Kittens, dogs and fully-decorated Christmas trees are just some of the items that have been illegally dumped across Ireland's scenic countrysides.
Fields, roadsides and even war memorials have become dumping grounds in recent weeks, with the clean up costing the tax payer thousands every year.
Calls are being made for more stringent dumping laws as numerous areas around the country have been hit with illegal dumping.
More than 500 beer cans were dumped in recent days at a war memorial garden in Hollyford, Co Wexford.
The local Tidy Towns committee members were shocked as they were greeted with piles of rubbish dumped at the 1916 garden area near the River Bann in the village.
A pile of more than 500 beer cans and glass bottles were left, along with an artificial Christmas tree with decorations still attached, plates, mugs, a grill with tinfoil and cooking oil still on it as well as broken glass.
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Little Skye, who was barely six weeks old, was found on the beach near Aughris Head by a member of the public who brought her home and brought her back from near death.
She survived purely because there was a small bit of air in the bag.
Meanwhile, thousands of used tyres have been dumped in remote mountain areas in some of the most scenic parts of the country in recent weeks leading to calls for a cross-border criminal investigation to target those responsible.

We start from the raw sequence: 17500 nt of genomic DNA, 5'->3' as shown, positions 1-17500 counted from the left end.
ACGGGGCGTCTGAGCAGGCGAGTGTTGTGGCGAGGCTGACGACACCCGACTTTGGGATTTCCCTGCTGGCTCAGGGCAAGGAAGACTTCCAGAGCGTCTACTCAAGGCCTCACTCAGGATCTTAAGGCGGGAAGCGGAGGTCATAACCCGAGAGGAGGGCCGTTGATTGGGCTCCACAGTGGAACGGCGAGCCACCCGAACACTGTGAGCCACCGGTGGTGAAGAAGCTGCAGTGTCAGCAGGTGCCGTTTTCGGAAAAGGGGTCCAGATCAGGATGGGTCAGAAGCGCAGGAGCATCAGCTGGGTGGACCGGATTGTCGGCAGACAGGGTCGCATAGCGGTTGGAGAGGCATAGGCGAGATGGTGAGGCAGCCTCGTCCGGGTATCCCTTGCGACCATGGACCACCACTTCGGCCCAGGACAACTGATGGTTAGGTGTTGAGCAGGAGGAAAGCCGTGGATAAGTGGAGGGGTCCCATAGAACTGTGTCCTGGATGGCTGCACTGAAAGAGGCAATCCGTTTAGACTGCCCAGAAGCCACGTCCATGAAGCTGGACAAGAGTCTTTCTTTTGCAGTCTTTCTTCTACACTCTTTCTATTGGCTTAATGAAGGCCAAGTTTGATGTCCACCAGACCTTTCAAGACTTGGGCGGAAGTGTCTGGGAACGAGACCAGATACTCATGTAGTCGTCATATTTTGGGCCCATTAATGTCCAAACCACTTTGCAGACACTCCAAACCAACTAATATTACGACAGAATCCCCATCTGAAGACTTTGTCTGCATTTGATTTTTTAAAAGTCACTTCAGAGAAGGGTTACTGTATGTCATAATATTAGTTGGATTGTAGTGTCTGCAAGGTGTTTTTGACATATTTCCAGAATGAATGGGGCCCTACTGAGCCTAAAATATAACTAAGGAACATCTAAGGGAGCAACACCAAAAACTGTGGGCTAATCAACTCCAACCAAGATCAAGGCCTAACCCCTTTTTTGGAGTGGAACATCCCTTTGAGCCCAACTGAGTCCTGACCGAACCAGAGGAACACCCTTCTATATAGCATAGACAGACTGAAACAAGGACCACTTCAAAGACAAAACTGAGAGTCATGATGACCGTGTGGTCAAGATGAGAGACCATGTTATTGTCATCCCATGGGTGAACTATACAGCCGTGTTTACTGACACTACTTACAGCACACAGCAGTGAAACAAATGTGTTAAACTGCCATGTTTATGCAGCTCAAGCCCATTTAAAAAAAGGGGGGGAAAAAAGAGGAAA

The Argus reports that huge quantities of tyres have been dumped on bog land close to the mountain road to Clermont Carm appeared on social media recently, and there are also reports of similar incidents of tyres being dumped at Edentubber, on Coillte owned lands at Feede Mountain, and at Slieve Gullion in South Armagh.
A quantity of used tyres was also dumped at the old Newry Road in the weeks before Christmas.
Now, a review of current legislation, by Environment Minister Denis Naughten, is being considered according to the IFA, which says dumping is a very serious issue for its members.
The Litter Pollution, Waste Management and the Protection of the Environment Acts regulate the issue with fines varying from €150 for on the spot fines up to €15m for large scale illegal dumping, however dumping continues to be a blight on the landscape.
Dog dumped on roadside
Residents in the Brownswood area were appalled to find a dead dog callously discarded at the side of the road, along with its kennel.
According to the Enniscorthy Guardian, the animal was discovered by residents at a spot where just a few weeks ago a huge amount of furniture and household waste was dumped, leading to calls for CCTV cameras to be installed there.
Meath Gardai Crime Prevention is warning people to be wary of bogus collectors and says that people are responsible for their waste, from when it leaves your front gate to where it ends up for disposal.